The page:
S&L Business Breakdown is a four-part weekly series featuring candid Q&A’s with the business attorneys of Stock and Leader on the life of a business from formation to expansion and everything in between.
So, you’ve developed a business plan, you’ve tested your concept, and now you’re ready to get things rolling with the start-up process. But where do you begin? Well, first things first, you need to make it official. That means things like securing financing, selecting a business structure, and registering a business name, all need to be done BEFORE you open the doors.
That’s where Business Attorney Kate Hynes comes in.
She’s got plenty of experience guiding aspiring entrepreneurs through the start-up process, and today, she’s talking business formation and what you need to know to get it right.
What are the biggest challenges in starting a business?
One of the biggest challenges for entrepreneurs is determining when to engage professionals to assist with the complexities of starting a business. So after you have your business plan in place, it’s best to consult professionals like bankers, accountants and lawyers. Bringing these professionals into the mix early to assist with structuring and planning can save your business money in the long run.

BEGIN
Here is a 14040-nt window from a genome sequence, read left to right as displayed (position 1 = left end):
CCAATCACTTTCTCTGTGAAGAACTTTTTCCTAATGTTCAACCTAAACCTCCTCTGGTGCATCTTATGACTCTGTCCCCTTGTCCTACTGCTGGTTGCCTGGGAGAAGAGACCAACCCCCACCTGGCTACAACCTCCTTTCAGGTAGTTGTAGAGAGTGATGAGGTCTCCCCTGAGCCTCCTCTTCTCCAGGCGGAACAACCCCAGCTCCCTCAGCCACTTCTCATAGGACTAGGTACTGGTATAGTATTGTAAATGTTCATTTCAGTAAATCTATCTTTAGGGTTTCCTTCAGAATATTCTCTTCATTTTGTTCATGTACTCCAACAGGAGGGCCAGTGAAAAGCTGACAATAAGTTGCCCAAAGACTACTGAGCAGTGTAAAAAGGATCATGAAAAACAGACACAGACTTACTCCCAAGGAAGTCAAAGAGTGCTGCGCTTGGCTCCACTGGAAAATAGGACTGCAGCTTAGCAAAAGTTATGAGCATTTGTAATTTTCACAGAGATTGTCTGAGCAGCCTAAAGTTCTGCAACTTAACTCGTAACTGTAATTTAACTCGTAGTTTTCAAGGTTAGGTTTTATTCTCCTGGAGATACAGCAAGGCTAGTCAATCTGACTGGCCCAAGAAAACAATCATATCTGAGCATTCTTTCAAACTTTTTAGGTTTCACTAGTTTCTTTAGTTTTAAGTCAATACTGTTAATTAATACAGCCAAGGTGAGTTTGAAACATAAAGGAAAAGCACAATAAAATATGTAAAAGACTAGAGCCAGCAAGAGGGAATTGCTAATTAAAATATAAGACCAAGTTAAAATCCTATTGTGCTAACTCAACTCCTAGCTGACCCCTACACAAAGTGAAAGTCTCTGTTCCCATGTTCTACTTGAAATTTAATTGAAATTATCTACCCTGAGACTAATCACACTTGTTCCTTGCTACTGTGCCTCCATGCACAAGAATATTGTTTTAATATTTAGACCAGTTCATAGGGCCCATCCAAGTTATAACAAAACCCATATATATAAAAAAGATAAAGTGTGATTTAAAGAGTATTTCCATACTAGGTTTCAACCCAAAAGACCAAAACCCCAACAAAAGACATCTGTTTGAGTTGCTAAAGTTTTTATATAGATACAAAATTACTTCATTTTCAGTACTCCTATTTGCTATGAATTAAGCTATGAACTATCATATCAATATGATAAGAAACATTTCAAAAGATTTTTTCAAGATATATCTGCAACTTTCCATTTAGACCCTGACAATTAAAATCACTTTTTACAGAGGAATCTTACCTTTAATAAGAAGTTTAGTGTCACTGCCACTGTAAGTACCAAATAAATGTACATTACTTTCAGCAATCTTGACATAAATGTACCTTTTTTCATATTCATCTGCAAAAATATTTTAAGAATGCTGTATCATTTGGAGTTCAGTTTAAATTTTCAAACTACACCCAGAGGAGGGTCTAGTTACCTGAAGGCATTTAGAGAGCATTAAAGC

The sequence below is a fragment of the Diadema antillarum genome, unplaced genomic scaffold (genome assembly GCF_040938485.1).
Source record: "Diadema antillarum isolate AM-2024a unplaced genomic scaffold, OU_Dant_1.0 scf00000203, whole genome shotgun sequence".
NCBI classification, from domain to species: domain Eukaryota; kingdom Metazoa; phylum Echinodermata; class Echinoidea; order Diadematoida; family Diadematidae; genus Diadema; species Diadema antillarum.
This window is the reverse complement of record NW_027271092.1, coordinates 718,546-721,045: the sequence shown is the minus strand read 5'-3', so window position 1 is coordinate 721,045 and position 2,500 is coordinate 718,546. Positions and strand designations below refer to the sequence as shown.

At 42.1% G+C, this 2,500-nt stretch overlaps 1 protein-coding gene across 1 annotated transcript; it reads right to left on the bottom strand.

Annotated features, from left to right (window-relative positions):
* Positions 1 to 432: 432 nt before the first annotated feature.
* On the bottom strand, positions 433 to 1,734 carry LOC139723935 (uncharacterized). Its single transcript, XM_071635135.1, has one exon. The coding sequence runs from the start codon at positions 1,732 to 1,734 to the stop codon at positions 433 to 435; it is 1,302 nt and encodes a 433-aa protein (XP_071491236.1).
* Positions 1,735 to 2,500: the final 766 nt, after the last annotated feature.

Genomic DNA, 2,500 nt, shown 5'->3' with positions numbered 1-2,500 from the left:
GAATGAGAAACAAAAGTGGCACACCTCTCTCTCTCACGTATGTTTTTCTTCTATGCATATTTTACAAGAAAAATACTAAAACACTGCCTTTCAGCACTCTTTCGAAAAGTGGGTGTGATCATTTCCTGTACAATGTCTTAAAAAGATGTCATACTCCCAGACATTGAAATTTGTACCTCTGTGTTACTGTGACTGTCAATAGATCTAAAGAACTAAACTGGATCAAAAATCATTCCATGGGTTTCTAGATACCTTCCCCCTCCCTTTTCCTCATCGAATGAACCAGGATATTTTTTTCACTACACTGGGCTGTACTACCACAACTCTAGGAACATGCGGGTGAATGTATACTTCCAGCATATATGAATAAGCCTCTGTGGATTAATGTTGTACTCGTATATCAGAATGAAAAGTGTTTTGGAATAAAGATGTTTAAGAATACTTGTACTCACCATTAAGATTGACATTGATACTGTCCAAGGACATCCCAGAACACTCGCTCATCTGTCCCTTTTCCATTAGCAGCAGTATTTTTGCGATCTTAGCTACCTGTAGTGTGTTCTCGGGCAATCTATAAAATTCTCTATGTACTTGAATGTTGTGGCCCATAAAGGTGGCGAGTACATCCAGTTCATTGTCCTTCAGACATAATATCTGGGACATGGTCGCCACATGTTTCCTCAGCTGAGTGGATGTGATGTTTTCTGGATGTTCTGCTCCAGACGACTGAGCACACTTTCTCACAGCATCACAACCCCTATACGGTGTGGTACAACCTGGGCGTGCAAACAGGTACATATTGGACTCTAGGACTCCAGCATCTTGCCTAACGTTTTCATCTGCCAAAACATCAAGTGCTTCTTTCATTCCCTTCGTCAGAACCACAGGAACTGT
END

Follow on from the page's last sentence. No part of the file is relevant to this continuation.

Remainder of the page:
Why is it so important to select the correct business structure?
The business structure that you choose will have major impacts on your business as it determines things like the level of formality required to maintain the business structure and various tax consequences. Additionally, if you forgoe the process of forming a legal entity at the beginning of your business and decide later to form an entity, you may be subject to a number of taxes in order to transfer business assets to the newly formed entity.
What do business owners need to know about financing options?
There are many options for business owners in need of financing. Traditional financing through a bank may be an excellent option for entrepreneurs as many banks are eager to lend to small businesses. It is important to keep in mind that for traditional bank financing, the bank will likely be focused on the cash flow of the business to ensure that the loan can be repaid. If traditional financing isn’t optimal, there are other options including government-backed small business loans and private financing.
Once a business owner registers their business name, does that mean it is trademarked?
No, registering a business name with the Pennsylvania Department of State doesn’t provide you with a trademark in that name. A trademark is a special designation for a brand which requires a special application with either the Commonwealth of Pennsylvania or the United States Patent and Trademark Office. It’s also important to recognize that if a business simply registers a business name as a “fictitious name” with the Pennsylvania Department of State, the owner of the fictitious name will have no recourse against others who register the same name within the Commonwealth of Pennsylvania.